Walter Henning proves that small guys can win by setting an Area record and leading the US to an historic one-two in the men’s hammer.
Henning was one the shortest and lightest men in the final – he stands at 1.79m and weighs in at 100kg – but he did not let his lack of bulk or inches stop him from dominating the competition.
You don't need to be huge
He took a first round lead of 76.14m and, with the gold medal already in his pocket, he launched the hammer out to a new Area record of 76.92m in the final round to take gold from compatriot Conor McCullough (75.88m).
However, Henning, from Long Island, New York, told the IAAF website that being smaller is not necessarily a disadvantage.
“The good thing about the hammer is you don’t need to be huge, although obviously it helps,” Henning explained. “You need a lot of speed, which helps, and it is very, very technical. My speed and technique works for me.”
The USA boasts a rich tradition in the men’s shot but has historically made less of an impact in the other throws, including the hammer. Yet Henning’s gold medal – the USA’s first in this event in the 22-year history of the championships – suggests better times are ahead in the event.
But why is it that the US has performed better in the shot rather than the hammer?
“The shot is all about strength and we have plenty of big guys in the US. All I know is how well Conor has been throwing and I know how well I’ve been throwing. We’ve had very good coaches and people supporting us along the way.”
The genesis of Henning’s interest in athletics stemmed from his father, also called Walter, who was a 16m high school shot putter and 50m discus thrower. Henning junior played a range of sports from soccer to baseball to volleyball and lacrosse but athletics was always his No.1 passion and he started life as a multi-eventer.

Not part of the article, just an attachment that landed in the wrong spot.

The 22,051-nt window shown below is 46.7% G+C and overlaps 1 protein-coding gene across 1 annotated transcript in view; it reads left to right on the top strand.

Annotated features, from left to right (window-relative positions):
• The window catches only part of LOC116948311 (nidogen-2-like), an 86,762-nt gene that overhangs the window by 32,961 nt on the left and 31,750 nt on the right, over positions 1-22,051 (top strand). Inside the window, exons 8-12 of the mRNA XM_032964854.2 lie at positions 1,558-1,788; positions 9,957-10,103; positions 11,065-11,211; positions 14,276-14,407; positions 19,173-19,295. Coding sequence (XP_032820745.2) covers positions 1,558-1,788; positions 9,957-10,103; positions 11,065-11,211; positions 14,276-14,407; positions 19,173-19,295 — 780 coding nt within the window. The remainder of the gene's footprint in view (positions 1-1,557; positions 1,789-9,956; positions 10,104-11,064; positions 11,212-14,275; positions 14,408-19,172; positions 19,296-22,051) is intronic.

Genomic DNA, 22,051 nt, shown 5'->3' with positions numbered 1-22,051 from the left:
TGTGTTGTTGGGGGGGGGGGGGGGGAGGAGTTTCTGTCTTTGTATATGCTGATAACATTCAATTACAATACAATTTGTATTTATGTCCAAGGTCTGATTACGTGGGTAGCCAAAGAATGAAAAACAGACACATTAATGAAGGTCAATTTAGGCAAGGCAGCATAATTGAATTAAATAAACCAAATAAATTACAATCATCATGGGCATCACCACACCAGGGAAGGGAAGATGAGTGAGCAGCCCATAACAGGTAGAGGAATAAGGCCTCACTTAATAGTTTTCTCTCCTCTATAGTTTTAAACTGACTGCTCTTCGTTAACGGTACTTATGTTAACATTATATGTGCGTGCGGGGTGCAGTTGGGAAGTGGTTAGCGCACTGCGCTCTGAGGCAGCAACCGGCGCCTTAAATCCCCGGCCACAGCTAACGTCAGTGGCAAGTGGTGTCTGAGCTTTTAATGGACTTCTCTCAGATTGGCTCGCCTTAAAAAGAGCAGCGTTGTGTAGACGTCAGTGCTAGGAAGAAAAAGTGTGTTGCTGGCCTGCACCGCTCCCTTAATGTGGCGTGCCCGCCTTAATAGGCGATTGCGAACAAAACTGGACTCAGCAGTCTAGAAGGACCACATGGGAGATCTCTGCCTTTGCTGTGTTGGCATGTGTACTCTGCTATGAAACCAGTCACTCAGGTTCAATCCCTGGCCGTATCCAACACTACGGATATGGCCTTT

Hammer is a real thrill
He later tried his hand at the shot and discus until finally settling on his current discipline.
“The hammer is one of those events where there is nothing like it,” he explained. “It’s real fun to do compared with anything else. It’s a real thrill when it goes right.”
After initially being coached by his father he later came under the guidance of 1952 Olympic hammer thrower Marty Engel. Last autumn he moved to the University of North Carolina and was coached by 2004 Olympic shot putter Laura Gerraughty but in April he transferred to Louisiana State University where he now coached by Derek Yush.
But why does he believe he has enjoyed such a successful season in 2008?
“I’ve discovered this thing called tough skin – a spray which all the hammer throwers use - which makes your hands a little stickier and that means I’m able to relax my arms better. That and the technical work I’ve done with my coach, Derek, has given me an edge.”
Henning now wants to relax, have a fun summer before focusing his efforts on the 2009 campaign
“My big goal next year to make it to Berlin (for the 2009 IAAF World Championships) but it is going to take a lot of work to do that.”
Steve Landells for the IAAF